Stephen Walt argues in Foreign Policy that the diplomatic crisis around the Iran nuclear deal shows European leaders don’t know how to handle an American bully:
[I]nstead of getting tough with Trump and warning him that Europe would both stick to the deal and defy any subsequent US effort to impose secondary sanctions on them, [France, Germany and the United Kingdom] chose to mollify and flatter Trump instead.
It seems to no avail.
It pains me to admit it, but Walt has a point:
[T]he European response to Trump shows how successfully the United States has tamed and subordinated the former great powers that once dominated world politics. After seventy-plus years of letting Uncle Sam run the show, European leaders can barely think in strategic terms, let alone act in a tough-minded fashion when they are dealing with the United States.
I do think this is slowly changing. Trump is a wakeup call. The EU is rushing new trade agreements with Japan and Mexico. France is leading efforts to deepen European defense cooperation outside NATO. The Balts and Scandinavians are remilitarizing.
Andrew Sullivan is always worth reading, but, in the case of his latest column, I do think Noah Smith has a point and Sullivan falls into the trap of conflating Brexit and Donald Trump voters with “real England” and “real America”.
This is a mistake conservatives on both sides of the Atlantic make. The small towns and countryside aren’t the “real” country. They’re half the country. Or, in the case of Trumpists, a third of the country. Their views deserve to be taken seriously, but so do those of big-city liberals.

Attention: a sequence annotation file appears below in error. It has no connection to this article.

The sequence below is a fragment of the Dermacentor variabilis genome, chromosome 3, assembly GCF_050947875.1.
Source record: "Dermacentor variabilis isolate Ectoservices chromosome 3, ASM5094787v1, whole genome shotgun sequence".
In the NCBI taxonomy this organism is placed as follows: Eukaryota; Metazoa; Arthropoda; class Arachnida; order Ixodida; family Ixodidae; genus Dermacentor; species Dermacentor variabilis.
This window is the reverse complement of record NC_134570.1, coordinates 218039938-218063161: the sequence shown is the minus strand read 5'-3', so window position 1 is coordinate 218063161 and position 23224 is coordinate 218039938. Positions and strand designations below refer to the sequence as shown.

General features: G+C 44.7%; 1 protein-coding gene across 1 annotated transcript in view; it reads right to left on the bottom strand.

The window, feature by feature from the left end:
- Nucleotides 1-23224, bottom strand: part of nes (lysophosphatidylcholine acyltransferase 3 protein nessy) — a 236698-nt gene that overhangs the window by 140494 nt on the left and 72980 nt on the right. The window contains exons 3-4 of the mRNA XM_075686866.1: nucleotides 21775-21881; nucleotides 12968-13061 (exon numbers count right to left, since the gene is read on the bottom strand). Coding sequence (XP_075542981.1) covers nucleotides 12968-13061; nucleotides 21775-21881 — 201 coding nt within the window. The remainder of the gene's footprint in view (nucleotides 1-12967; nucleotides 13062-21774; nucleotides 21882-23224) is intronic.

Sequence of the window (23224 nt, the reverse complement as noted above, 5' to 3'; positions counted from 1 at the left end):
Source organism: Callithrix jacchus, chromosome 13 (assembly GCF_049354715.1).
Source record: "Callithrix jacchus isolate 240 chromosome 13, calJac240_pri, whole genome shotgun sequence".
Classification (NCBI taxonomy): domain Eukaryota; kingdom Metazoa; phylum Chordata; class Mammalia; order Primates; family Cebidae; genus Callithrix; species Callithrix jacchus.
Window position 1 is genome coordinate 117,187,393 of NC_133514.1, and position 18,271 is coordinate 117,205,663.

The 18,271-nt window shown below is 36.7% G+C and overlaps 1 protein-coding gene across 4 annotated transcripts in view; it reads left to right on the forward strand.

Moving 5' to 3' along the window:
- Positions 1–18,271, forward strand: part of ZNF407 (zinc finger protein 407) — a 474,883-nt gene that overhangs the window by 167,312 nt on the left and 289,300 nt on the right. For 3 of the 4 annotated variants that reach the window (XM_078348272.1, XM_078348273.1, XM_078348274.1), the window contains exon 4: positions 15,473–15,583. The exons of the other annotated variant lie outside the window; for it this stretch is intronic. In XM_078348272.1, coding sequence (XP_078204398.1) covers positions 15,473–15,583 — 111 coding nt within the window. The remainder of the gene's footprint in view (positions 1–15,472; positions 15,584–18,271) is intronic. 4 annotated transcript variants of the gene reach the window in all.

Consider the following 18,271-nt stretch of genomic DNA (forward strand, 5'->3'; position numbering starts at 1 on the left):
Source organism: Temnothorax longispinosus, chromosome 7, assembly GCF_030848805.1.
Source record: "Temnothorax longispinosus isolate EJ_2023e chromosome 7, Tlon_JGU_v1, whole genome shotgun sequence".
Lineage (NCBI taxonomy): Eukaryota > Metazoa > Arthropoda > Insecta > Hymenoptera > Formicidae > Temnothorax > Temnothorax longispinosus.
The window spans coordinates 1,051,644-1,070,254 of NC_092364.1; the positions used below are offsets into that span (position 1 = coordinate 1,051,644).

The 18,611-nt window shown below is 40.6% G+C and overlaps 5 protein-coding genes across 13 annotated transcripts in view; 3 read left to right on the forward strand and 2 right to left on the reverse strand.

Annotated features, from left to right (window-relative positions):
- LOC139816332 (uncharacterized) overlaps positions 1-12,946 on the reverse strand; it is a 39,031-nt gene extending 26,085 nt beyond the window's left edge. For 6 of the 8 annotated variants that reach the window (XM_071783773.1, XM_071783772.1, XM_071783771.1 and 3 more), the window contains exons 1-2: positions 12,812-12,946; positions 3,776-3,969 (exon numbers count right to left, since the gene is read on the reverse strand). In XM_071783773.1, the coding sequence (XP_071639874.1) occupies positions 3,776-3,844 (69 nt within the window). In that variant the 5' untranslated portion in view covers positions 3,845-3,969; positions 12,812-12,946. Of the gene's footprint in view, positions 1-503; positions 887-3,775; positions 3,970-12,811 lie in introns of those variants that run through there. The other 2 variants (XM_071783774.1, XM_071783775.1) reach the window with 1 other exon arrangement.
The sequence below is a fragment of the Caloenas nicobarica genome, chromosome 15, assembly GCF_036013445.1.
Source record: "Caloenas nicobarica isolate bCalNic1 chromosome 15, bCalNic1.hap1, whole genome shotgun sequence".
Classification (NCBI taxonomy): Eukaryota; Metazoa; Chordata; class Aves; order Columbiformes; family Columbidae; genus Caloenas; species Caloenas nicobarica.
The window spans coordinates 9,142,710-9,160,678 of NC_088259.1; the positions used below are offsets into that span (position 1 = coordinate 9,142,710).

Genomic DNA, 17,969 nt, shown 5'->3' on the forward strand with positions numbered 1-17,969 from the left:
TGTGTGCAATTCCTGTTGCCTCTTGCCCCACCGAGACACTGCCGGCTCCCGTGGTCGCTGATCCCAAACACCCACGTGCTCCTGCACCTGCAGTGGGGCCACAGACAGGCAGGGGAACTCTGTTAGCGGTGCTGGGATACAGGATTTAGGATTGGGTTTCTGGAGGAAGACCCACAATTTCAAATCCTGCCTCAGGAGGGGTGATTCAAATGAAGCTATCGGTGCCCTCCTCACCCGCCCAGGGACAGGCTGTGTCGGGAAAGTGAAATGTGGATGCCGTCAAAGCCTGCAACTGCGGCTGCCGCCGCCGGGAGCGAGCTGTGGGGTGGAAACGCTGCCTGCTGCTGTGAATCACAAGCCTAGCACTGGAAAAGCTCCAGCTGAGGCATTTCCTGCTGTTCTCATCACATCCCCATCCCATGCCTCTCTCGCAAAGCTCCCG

Or as Smith puts it:
What we should NOT do is elevate one segment of the populace to Special Real American status, simply because they fit a certain classic stereotype or because they are more intolerant and angry than the rest.
Related to this discussion is Nabila Ramdani’s argument in UnHerd for retiring the label “Gaullist” in France. (Charles de Gaulle is to French politics what Ronald Reagan is to American conservatism.)
De Gaulle’s base consisted of white, Roman Catholic conservatives who had a quasi-mystical faith in their rural nation. There was no place in Gaullism for the millions of immigrants from France’s former colonies, nor did it adapt to globalization and the spread of Anglo-Saxon culture.
By all accounts, Iran is complying with the 2015 multilateral agreement that curtailed its nuclear program. The country is giving full access to inspectors, who have found no violations.
The only person upset by this is Donald Trump.
The New York Times revealed earlier this month that the American president had only reluctantly certified Iran’s compliance with the deal.
Now the same newspaper reports that he has instructed his team to find a way to declare Iran noncompliant — whether it is or not.
Congress requires the president to certify every three months that Iran is meeting its obligations under the agreement. If Trump doesn’t, then lawmakers have sixty days to restore sanctions that were rescinded in 2015. Read more “Donald Trump Wants Conflict with Iran”